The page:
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EnglishEdit

Alternative formsEdit

EtymologyEdit

From Latin approximatus, past participle of approximare (to approach); ad + proximare (to come near). See proximate.

PronunciationEdit

Adjective
Verb

AdjectiveEdit

approximate (comparative more approximate, superlative most approximate)

  1. Approaching; proximate; nearly resembling.
  2. Nearing correctness; nearly exact; not perfectly accurate.
    approximate results or values
    NASA's Genesis spacecraft has on board an ion monitor to record the speed, density, temperature and approximate composition of the solar wind ions.

SynonymsEdit

AntonymsEdit

Derived termsEdit

TranslationsEdit

VerbEdit

approximate (third-person singular simple present approximates, present participle approximating, simple past and past participle approximated)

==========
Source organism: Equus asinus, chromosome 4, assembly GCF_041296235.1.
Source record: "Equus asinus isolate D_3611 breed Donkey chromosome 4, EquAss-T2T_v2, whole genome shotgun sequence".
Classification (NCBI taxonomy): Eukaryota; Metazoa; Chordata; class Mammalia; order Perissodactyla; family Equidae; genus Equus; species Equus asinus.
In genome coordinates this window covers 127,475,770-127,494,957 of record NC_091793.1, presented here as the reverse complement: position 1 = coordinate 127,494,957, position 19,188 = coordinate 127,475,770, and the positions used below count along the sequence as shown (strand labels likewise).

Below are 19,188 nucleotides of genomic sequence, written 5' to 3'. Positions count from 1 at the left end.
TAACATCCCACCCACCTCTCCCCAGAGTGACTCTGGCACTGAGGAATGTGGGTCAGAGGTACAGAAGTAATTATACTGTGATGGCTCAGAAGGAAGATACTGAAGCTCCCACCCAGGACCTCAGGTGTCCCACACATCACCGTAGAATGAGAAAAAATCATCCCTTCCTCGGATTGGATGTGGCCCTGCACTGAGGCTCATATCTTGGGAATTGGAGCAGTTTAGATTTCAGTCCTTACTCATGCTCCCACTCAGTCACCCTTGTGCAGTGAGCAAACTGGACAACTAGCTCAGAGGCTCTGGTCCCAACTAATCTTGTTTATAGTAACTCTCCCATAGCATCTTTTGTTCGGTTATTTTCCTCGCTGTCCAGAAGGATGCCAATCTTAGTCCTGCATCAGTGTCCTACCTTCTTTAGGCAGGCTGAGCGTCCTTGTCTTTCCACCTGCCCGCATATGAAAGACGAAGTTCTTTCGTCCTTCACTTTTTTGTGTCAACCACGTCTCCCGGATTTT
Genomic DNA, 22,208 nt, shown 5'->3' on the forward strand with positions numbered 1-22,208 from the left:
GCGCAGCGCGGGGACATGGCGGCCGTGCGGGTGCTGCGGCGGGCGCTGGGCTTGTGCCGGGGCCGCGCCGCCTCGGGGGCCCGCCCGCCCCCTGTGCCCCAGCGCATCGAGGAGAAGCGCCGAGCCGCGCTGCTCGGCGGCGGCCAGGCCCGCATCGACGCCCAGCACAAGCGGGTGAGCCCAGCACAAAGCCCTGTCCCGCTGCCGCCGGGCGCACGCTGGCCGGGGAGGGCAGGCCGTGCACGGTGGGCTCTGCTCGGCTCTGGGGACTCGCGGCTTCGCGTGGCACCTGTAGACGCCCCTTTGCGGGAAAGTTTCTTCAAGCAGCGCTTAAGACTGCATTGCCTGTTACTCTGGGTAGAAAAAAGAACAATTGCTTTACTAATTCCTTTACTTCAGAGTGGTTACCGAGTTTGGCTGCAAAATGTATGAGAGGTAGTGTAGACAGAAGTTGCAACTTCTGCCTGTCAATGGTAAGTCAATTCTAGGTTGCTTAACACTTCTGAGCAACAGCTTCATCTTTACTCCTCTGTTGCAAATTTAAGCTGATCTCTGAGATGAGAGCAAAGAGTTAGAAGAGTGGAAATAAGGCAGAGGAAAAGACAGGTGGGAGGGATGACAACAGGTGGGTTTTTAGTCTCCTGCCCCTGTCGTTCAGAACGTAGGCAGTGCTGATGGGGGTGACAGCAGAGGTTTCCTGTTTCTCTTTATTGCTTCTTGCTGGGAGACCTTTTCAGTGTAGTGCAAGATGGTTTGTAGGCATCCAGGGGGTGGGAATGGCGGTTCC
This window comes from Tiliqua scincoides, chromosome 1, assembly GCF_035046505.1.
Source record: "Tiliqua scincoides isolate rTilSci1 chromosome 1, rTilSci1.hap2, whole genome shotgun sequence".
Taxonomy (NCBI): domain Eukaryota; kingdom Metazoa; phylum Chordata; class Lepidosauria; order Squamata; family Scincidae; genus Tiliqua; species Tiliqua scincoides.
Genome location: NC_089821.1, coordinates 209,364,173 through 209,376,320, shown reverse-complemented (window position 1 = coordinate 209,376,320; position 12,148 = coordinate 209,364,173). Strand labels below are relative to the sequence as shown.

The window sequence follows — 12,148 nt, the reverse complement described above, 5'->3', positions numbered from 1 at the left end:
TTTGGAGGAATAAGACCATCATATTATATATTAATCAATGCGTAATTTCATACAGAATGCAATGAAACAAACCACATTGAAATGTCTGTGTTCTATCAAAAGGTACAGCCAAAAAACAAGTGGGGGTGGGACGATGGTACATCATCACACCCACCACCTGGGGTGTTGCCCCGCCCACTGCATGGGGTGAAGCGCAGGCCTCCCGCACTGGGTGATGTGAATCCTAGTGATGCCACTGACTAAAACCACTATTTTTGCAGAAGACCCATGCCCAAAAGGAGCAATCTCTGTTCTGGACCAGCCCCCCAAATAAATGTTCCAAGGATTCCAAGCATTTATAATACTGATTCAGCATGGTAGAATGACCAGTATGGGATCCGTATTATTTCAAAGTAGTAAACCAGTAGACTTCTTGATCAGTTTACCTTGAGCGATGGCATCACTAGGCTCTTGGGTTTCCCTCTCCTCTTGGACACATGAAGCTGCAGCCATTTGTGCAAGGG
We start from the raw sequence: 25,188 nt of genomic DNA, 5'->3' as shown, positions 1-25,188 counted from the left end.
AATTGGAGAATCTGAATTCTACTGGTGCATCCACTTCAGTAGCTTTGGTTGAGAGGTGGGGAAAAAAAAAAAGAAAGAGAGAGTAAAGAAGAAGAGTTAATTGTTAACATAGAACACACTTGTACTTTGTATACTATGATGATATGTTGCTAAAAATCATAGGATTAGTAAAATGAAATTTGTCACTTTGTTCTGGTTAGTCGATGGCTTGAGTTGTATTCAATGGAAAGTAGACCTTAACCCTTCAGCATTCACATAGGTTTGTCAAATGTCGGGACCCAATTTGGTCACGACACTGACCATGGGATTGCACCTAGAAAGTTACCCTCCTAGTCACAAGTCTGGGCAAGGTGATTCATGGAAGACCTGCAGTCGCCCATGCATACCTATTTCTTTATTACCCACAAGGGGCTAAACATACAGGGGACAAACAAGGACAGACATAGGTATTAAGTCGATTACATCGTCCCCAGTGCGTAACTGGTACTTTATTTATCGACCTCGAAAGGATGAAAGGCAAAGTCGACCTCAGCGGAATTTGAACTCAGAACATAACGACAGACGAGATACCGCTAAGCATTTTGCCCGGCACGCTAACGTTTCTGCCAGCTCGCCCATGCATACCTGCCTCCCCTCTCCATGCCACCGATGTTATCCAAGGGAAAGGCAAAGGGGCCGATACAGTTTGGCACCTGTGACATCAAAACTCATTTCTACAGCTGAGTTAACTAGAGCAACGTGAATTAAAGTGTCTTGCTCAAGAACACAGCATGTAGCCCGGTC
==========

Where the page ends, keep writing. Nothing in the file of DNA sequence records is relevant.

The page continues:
1. (transitive, intransitive) To estimate.
    I approximated the value of pi by taking 22 divided by 7.
  2. (transitive) To come near to; to approach.
    • J. Morse
      The telescope approximates perfection.
  3. (transitive) To carry or advance near; to cause to approach.
    • Burke
      to approximate the inequality of riches to the level of nature

QuotationsEdit

When you follow two separate chains of thought, Watson, you will find some point of intersection which should approximate to the truth.
— Sir Arthur Conan Doyle in The Disappearance of Lady Frances Carfax

TranslationsEdit


LatinEdit